15 Standout Design Details For Your Home

There are so many design decisions to be made when building your own home, but what small touches could make a big difference to your overall scheme? Emily Smith unveils what areas of your new house could benefit from a little extra design flair
by Emily Smith
5th December 2016

One of the huge advantages of doing a self-build is that it offers the opportunity to create something a little out of the ordinary. Each individual feature of the house will have a role to play in forming the finished aesthetic, whether it’s a wow-factor detail or simply a carefully selected element that has been chosen specifically to maximise the property’s visual potential.

Every project is different and will inevitably present many opportunities for something special, but which features of your scheme could benefit from a little extra thought?  Here are some suggestions to spark your imagination and hopefully help to set your dwelling apart from others.

1. Out-of-the-ordinary glazing schemes

While windows are an essential component of every house, optimising sunlight through expansive glass and architectural glazed features is a key priority for many self-builders. However, make sure that your fenestration correlates with the style of your house – properties imitating a period look should feature the appropriate designs and proportioning. If you’re going for a contemporary aesthetic, consider mixing and matching different sized and shaped units to create a unique statement. Ultra-modern homes might even benefit from fully glazed walls and frameless corners. “The temperamental UK weather doesn’t often allow us to open doors and windows, but large fixed panes can offer the illusion of being outside and provide a connection with nature all year round,” says Andy Ramus from AR Design Studio.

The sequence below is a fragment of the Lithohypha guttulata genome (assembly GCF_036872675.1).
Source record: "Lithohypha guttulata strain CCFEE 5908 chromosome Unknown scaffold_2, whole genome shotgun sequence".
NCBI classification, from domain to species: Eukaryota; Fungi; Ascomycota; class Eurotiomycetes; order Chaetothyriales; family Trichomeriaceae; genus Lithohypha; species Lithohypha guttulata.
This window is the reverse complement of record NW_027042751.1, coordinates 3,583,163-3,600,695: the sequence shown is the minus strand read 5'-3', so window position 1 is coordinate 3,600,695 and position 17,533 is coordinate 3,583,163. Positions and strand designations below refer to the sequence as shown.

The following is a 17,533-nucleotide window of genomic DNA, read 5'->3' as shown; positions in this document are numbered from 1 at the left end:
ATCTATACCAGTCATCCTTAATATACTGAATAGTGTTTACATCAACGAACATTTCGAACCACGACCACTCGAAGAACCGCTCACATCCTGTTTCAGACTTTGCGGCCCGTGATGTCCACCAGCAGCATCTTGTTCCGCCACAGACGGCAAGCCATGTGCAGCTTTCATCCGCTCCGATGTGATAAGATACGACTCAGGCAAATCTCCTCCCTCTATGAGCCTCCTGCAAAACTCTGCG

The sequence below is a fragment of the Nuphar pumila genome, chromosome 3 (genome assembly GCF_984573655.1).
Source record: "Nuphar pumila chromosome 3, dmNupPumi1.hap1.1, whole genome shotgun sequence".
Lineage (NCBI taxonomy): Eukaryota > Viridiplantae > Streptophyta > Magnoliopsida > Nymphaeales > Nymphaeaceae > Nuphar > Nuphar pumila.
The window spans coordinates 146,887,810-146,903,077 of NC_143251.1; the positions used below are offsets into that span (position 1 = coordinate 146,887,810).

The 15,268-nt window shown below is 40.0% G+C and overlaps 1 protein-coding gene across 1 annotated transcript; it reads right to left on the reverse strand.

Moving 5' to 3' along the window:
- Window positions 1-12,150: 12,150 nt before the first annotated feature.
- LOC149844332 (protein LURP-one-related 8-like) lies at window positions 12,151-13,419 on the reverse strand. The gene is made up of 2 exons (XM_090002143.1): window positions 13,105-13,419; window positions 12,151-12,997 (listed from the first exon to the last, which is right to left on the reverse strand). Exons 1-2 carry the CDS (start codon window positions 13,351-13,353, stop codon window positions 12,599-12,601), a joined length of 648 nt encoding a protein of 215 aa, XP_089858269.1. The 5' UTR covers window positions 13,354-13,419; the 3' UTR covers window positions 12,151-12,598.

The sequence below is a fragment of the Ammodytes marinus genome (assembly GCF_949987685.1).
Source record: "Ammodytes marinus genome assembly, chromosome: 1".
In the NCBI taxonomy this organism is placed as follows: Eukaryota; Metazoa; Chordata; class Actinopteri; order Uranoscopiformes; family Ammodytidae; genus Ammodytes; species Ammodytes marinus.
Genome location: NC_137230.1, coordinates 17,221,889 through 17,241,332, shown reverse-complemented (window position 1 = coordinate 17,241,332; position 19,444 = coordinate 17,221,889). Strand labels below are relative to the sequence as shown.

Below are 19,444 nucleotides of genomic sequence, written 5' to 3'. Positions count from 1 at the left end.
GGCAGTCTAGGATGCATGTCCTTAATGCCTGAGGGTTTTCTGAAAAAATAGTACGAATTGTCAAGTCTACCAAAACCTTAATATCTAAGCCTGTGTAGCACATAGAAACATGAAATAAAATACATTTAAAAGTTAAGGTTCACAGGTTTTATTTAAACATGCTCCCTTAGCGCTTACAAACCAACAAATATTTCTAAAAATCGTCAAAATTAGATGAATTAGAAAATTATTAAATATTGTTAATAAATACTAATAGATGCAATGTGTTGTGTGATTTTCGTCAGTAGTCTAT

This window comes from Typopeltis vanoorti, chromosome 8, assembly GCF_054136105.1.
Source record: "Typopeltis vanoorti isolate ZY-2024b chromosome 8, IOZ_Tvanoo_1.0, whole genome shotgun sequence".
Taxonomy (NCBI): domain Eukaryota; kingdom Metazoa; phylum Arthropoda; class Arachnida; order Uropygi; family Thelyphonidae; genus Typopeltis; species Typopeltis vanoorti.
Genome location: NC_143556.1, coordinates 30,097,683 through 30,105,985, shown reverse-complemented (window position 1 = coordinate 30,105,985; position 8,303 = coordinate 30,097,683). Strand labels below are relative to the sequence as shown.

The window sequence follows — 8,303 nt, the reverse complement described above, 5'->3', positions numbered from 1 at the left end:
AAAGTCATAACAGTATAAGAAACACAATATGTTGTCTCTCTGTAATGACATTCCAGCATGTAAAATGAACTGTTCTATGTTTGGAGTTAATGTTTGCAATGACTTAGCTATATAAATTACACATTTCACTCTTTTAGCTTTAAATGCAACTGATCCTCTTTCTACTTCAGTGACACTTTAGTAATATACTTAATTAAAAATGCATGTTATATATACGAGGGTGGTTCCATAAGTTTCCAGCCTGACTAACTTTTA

2. Upside-down layouts

Many self-builders recognise the myriad benefits of turning conventional house configurations on their heads, by placing living spaces on the upper storeys and bedrooms below. This is especially advantageous in locations with impressive vistas. Rather than potentially wasting far-reaching views by having zones you rarely use during daylight hours upstairs, you can instead put the key rooms where you’ll be spending most of your time – typically kitchen, living and dining areas – in the position with the most appealing outlook.

contemporary brick cladding

The external materials palette of this house by Richard Murphy Architects offers a multitude of design details, including different kinds of bricks to create a unique facade

3. Statement cladding

A sure way to set your house apart from the masses is to opt for a bold exterior palette. Timber is a favoured solution for a classic finish, plus it is both durable and sustainable. You can choose to let the facade fade to a silver patina for a contemporary edge, or maintain the original character of the wood. If your home has an industrial ethos, metal will bring an ultra-modern aesthetic. Copper produces a warm shine, whereas zinc adds a silvery glow. Consider mixing and matching different coverings for a unique finish; incorporating an external statement wall will create a pleasing focal feature, while also helping to keep costs to a minimum.

4. Clever lighting

A carefully thought-out illumination scheme will pay dividends when it comes to creating the right ambience. Consider what specific features will need artificial lighting for both practicality and aesthetics. Being able to alter your lighting via a smart tech setup – which allows you to adjust the lighting throughout your house via a tablet or smart phone – is a great way to gain control of the atmosphere. “You can’t change the decor in your home every day, but different lighting scenes can change the feel of a room from hour-to-hour,” says Phillip Pini from Crestron.

5. Double-height spaces